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J Clin Oncol. 1998 May;16(5):1916-21.

Treatment of mucosa-associated lymphoid tissue lymphoma of the stomach with radiation alone.

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1
Department of Radiation Oncology, Memorial Sloan-Kettering Cancer Center, New York, NY 10021, USA.

Abstract

PURPOSE:

Mucosa-associated lymphoid tissue (MALT) lymphoma of the stomach (MLS) has recently been defined as a distinct clinicopathologic entity, often associated with Helicobacter pylori infection. Many regard antibiotic therapy as the primary treatment of MLS, but in the absence of H pylori infection, or when salvage of antibiotic failures is required, gastrectomy and/or chemotherapy have frequently been used. This study evaluates the efficacy of low-dose radiotherapy alone as an alternative to surgery.

PATIENTS AND METHODS:

Seventeen patients with stage I to II(2) low-grade MLS without evidence of H pylori infection or with persistent lymphoma after antibiotic therapy of associated H pylori infection were included in this series. Median age was 69 years (range, 39 to 84). Median total radiation dose was 30 Gy (range, 28.5 to 43.5 Gy) delivered in 1.5-Gy fractions within 4 weeks to the stomach and adjacent lymph nodes. Following treatment, all patients underwent endoscopic evaluation and biopsy at a median of 4 months, at 6-month intervals to 2 years, and annually thereafter.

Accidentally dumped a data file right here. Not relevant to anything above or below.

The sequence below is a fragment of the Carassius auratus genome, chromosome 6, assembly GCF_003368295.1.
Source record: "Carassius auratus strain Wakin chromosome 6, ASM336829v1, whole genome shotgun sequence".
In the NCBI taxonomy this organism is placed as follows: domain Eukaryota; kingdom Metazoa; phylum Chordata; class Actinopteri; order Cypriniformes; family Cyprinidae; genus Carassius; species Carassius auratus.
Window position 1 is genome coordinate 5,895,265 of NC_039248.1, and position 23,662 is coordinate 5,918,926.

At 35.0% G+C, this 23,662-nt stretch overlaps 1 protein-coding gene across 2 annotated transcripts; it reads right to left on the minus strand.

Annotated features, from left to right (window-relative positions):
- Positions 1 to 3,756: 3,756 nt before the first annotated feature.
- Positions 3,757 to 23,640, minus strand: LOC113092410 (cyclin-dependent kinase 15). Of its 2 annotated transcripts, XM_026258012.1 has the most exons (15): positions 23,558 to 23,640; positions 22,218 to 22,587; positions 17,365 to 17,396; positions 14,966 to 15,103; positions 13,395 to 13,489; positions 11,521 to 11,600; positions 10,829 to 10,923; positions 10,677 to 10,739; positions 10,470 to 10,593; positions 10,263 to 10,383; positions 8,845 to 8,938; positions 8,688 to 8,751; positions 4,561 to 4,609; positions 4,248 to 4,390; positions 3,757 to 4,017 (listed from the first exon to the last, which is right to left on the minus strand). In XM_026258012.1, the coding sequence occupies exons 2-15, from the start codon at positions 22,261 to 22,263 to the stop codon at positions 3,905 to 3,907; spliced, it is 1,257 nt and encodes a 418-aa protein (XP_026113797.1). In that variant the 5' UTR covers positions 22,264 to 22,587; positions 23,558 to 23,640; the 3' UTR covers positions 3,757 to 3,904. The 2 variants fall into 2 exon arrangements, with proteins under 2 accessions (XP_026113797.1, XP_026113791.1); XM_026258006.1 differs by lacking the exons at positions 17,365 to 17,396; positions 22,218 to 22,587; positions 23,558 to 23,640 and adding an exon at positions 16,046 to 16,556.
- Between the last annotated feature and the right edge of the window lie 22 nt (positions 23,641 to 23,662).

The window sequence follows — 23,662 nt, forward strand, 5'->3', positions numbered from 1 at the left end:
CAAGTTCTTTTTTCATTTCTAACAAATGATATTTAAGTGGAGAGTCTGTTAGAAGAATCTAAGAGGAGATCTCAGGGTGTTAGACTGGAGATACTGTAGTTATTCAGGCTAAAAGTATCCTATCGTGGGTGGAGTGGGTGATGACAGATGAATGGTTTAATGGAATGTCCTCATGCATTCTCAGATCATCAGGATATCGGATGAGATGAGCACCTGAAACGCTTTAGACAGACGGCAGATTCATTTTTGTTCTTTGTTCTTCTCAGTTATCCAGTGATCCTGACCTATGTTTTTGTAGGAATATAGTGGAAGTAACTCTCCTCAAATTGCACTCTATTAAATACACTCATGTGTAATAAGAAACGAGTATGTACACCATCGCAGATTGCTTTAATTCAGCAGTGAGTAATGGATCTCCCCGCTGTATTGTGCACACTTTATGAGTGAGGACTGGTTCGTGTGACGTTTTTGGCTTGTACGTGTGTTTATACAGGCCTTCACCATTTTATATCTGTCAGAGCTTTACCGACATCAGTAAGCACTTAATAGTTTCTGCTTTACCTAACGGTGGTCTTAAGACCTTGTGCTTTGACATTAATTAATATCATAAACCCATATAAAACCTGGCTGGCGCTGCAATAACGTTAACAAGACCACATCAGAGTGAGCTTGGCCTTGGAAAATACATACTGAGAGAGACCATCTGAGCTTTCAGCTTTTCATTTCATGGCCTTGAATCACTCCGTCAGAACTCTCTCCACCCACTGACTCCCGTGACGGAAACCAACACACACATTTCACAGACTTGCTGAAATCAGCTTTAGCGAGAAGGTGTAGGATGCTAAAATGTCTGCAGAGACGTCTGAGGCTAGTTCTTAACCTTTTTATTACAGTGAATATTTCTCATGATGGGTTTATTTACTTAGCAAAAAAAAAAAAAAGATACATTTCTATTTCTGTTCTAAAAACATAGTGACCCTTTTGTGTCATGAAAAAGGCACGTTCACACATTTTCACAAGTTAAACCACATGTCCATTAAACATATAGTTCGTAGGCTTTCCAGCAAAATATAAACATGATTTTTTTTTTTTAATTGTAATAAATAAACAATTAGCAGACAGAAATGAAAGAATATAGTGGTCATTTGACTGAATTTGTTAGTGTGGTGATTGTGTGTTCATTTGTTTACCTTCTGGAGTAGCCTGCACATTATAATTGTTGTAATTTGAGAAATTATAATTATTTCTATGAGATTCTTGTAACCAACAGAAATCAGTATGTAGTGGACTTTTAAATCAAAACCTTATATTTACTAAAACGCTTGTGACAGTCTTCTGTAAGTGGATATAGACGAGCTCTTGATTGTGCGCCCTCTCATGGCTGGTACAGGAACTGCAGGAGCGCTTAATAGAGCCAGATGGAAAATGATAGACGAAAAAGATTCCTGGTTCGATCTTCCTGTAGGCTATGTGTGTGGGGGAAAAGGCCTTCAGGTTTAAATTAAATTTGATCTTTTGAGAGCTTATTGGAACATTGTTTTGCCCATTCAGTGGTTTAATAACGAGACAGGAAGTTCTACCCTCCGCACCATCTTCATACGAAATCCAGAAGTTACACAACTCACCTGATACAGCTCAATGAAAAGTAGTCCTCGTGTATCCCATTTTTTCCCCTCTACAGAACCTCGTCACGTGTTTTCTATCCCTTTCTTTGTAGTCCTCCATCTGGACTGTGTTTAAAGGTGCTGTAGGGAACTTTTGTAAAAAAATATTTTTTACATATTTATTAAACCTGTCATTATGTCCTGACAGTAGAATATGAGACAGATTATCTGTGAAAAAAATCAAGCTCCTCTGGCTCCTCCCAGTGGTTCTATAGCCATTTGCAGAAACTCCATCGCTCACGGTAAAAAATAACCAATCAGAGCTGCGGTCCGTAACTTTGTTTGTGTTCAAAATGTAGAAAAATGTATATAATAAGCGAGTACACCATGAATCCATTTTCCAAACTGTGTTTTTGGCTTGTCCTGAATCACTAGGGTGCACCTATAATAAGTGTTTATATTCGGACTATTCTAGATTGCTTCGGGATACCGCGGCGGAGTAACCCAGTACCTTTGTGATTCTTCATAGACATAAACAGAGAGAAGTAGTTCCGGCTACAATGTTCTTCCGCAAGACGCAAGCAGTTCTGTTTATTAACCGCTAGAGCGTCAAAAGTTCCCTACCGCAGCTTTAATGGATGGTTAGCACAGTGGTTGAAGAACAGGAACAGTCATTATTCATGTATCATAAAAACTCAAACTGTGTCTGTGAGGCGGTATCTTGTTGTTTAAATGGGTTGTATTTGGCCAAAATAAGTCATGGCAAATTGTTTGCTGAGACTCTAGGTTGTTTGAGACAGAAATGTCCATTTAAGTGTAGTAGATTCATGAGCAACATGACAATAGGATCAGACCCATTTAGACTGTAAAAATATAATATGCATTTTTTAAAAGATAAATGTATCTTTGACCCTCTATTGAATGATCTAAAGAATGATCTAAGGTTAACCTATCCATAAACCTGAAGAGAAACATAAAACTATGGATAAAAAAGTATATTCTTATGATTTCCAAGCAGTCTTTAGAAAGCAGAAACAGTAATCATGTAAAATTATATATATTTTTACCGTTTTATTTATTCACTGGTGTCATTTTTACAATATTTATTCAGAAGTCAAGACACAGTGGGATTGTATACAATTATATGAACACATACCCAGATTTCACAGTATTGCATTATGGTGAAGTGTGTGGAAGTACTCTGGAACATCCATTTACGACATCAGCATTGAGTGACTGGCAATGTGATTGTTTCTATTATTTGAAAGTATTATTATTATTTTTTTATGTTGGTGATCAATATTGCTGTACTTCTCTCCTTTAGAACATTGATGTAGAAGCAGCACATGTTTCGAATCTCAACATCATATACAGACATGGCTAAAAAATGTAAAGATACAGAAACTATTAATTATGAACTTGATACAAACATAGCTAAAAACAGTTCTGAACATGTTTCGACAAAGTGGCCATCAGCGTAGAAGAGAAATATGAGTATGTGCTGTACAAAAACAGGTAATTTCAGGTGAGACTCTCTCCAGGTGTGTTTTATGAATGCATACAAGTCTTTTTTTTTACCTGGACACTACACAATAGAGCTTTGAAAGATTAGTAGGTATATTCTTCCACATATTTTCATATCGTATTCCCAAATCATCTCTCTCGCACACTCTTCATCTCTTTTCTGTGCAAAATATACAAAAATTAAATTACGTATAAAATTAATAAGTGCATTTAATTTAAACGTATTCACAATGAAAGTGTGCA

RESULTS:

All obtained a biopsy-confirmed complete response. At a median follow-up time of 27 months (range, 11 to 68) from completion of radiotherapy, event-free survival was 100%. Treatment was well tolerated, with no significant acute side effects. All remained asymptomatic at last follow-up.

CONCLUSION:

These results suggest that effective treatment of MLS with low-dose radiation therapy alone is feasible and safe, and allows stomach preservation. Longer follow-up evaluation is required to determine the long-term efficacy of this treatment approach and its side effects. Further studies should clarify the indications for radiotherapy in H pylori-negative or antibiotic-resistant cases of MLS.

PMID:
9586910
DOI:
10.1200/JCO.1998.16.5.1916
[Indexed for MEDLINE]

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